Trans Asia Endeavour

Book Excerpt #7.5 – The Trans Asia Endeavour

Earlier that morning I’d had a three hour detour around an impassable stinky bog, that at a different time of year might have been classified as a slow moving river. But now I was clear of that mess and was on the open Kazakh steppe, occasionally on single track but mostly on no track at all, riding through rocky foothills and blasting recklessly across flat stretches. I was loving life, going fast and hard in a nice rhythm with the bike. The sun was out but the air was nicely cool. There was no wind. This was how I’d imagined it, so many months ago, sitting on the floor at home with maps spread everywhere in front of me.

Moments like this, every person should know the freedom and joy of motorcycling, combined with the thrill of exploration and discovery in vast, unrestricted open lands.

The next three hours were riding bliss. No tracks, just the expanse of Kazakhstan as I rode into late afternoon. Around 3 PM I realized I hadn’t seen a single person since early morning when I’d fueled up in Bayanauyl, some 200 off-road miles ago. Looking down at the GPS, I further realized that I’d passed into Semipalatinsk, a.k.a. the Polygon, which was the primary venue for the Soviet Union’s nuclear weapons program during the Cold War.

I rode for a few more miles, came across some of the bunkers used for testing, and my imagination began to wander. My brain struggled to comprehend where I was and how I’d come to be there. For the first time, I started to feel rather unnerved by this self-imposed situation.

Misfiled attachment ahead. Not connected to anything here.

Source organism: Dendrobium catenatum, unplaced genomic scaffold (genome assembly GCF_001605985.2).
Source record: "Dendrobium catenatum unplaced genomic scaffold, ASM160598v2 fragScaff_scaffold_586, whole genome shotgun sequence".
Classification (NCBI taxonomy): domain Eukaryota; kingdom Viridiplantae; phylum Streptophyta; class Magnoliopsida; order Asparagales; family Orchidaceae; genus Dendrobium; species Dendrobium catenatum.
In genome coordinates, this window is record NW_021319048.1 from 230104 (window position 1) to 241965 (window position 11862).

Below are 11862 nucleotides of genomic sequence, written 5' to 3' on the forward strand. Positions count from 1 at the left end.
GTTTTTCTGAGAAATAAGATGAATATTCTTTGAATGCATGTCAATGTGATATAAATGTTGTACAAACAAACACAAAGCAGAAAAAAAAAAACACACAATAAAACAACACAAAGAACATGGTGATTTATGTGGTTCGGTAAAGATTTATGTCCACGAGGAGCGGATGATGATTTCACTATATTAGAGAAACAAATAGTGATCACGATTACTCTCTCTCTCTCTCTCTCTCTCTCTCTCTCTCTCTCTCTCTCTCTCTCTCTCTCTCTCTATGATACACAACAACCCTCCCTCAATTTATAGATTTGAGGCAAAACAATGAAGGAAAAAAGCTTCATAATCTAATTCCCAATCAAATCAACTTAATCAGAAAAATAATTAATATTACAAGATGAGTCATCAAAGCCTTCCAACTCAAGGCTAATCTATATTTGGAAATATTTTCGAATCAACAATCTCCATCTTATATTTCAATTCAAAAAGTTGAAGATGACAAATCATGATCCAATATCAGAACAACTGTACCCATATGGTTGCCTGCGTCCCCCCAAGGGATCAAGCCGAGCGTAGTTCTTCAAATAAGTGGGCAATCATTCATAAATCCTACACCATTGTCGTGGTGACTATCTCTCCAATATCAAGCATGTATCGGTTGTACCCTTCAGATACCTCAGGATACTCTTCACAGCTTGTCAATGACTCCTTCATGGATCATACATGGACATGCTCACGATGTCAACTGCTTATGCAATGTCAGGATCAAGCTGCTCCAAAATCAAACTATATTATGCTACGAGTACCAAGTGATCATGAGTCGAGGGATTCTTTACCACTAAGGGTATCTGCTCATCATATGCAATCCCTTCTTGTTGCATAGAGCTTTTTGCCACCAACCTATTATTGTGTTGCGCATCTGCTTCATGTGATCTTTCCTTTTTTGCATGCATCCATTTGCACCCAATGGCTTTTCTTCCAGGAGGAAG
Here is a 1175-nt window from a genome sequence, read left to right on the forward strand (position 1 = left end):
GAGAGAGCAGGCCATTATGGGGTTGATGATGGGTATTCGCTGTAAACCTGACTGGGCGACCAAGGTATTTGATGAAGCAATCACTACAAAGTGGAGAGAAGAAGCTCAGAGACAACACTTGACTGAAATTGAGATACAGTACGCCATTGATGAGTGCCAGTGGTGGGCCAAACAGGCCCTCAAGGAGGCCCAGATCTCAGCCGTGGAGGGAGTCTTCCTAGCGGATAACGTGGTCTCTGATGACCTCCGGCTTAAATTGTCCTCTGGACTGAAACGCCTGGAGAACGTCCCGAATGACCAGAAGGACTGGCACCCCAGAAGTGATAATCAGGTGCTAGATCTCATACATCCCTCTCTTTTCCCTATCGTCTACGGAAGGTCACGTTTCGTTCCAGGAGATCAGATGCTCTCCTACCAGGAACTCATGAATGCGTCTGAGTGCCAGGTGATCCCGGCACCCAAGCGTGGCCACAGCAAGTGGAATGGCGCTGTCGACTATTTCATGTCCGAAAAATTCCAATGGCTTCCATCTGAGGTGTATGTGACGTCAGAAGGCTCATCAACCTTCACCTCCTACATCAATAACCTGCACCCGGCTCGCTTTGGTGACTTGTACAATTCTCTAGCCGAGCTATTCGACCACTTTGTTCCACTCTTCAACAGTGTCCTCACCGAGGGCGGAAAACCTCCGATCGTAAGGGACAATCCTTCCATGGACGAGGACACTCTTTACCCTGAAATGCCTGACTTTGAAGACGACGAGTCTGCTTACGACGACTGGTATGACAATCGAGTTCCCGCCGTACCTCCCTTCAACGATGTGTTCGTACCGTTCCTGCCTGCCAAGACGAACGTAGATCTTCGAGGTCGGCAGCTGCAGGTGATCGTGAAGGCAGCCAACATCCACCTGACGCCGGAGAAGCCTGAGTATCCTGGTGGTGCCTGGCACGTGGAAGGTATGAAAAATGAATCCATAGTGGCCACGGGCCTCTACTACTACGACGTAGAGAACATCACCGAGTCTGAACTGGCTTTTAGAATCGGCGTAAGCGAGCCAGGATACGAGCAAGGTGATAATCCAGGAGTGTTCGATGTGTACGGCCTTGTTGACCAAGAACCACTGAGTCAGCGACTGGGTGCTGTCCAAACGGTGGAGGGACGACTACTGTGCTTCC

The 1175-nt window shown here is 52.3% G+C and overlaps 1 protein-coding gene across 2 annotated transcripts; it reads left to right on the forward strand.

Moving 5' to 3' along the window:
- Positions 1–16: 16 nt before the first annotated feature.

To be clear, it had nothing to do with the fact that hundreds of nuclear weapons had been detonated in this area. Between 1949 and 1989 there were 456 blasts in this 18,000 square kilometer region. As a result, Semipalatinsk was the only area I’d vetted on my entire route, and it turned out that knowledge was a fine weapon against ignorance. No, I wouldn’t glow after being there for just a few hours. No, my hair wouldn’t fall out. No, I wouldn’t get sick from radiation, nor would I be sterile. Yes, there were scientists living and working in the region almost year-round.

So, no, it wasn’t the fear of battling two-headed lizards that had me disconcerted; it was the staggeringly absolute isolation. Sure, the Sibirsky Extreme is a route that purposely shuns civilization, instead serving up regions of this planet which have no peer for solitude and remoteness. And while I’d already encountered some such areas in Russia and western Kazakhstan, this eastern part of the country was like nothing I’d ever seen. I usually rank the Australian outback and west Texas as my gold standards for Nothingness, but I’d rate this above both of those places.

One of the many questions I get when traveling alone is, “Don’t you get afraid, all by yourself?” Sure, when I’m introspective (dumb) enough to let myself think about it, and it doesn’t help that I have an over-active imagination. This huge expanse of barrenness forced some contemplation, and my mind rapidly conjured a lengthy list of What If’s. No cell service. Nearest emergency services several hundred miles away, no warrant to their competence. No villages or farms in sight. Injure myself or get stranded out here, and it’d be a pretty serious pickle.